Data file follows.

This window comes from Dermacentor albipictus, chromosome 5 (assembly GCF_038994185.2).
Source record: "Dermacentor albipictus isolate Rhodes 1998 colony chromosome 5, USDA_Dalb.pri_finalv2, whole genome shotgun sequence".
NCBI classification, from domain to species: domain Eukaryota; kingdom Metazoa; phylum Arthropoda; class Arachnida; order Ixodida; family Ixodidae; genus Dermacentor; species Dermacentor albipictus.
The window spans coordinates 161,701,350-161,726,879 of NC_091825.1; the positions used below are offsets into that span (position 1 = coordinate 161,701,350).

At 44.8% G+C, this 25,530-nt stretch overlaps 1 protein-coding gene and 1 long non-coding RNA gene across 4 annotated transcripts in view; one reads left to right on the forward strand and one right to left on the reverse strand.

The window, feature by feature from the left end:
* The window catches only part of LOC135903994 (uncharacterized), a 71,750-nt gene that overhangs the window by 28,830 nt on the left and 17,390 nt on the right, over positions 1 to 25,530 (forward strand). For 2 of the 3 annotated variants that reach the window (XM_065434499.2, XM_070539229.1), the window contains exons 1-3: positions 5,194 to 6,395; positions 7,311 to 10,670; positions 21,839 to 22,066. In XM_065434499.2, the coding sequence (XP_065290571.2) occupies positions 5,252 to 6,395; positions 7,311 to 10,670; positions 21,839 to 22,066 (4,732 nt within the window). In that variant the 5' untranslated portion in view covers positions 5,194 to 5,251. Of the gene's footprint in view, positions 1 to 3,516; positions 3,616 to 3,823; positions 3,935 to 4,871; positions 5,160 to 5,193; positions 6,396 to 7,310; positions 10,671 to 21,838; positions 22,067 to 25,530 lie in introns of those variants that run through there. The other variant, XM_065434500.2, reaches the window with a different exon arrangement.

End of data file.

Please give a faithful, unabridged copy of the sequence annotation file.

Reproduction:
This window comes from Dermacentor albipictus, chromosome 5 (assembly GCF_038994185.2).
Source record: "Dermacentor albipictus isolate Rhodes 1998 colony chromosome 5, USDA_Dalb.pri_finalv2, whole genome shotgun sequence".
NCBI classification, from domain to species: domain Eukaryota; kingdom Metazoa; phylum Arthropoda; class Arachnida; order Ixodida; family Ixodidae; genus Dermacentor; species Dermacentor albipictus.
The window spans coordinates 161,701,350-161,726,879 of NC_091825.1; the positions used below are offsets into that span (position 1 = coordinate 161,701,350).

At 44.8% G+C, this 25,530-nt stretch overlaps 1 protein-coding gene and 1 long non-coding RNA gene across 4 annotated transcripts in view; one reads left to right on the forward strand and one right to left on the reverse strand.

The window, feature by feature from the left end:
* The window catches only part of LOC135903994 (uncharacterized), a 71,750-nt gene that overhangs the window by 28,830 nt on the left and 17,390 nt on the right, over positions 1 to 25,530 (forward strand). For 2 of the 3 annotated variants that reach the window (XM_065434499.2, XM_070539229.1), the window contains exons 1-3: positions 5,194 to 6,395; positions 7,311 to 10,670; positions 21,839 to 22,066. In XM_065434499.2, the coding sequence (XP_065290571.2) occupies positions 5,252 to 6,395; positions 7,311 to 10,670; positions 21,839 to 22,066 (4,732 nt within the window). In that variant the 5' untranslated portion in view covers positions 5,194 to 5,251. Of the gene's footprint in view, positions 1 to 3,516; positions 3,616 to 3,823; positions 3,935 to 4,871; positions 5,160 to 5,193; positions 6,396 to 7,310; positions 10,671 to 21,838; positions 22,067 to 25,530 lie in introns of those variants that run through there. The other variant, XM_065434500.2, reaches the window with a different exon arrangement.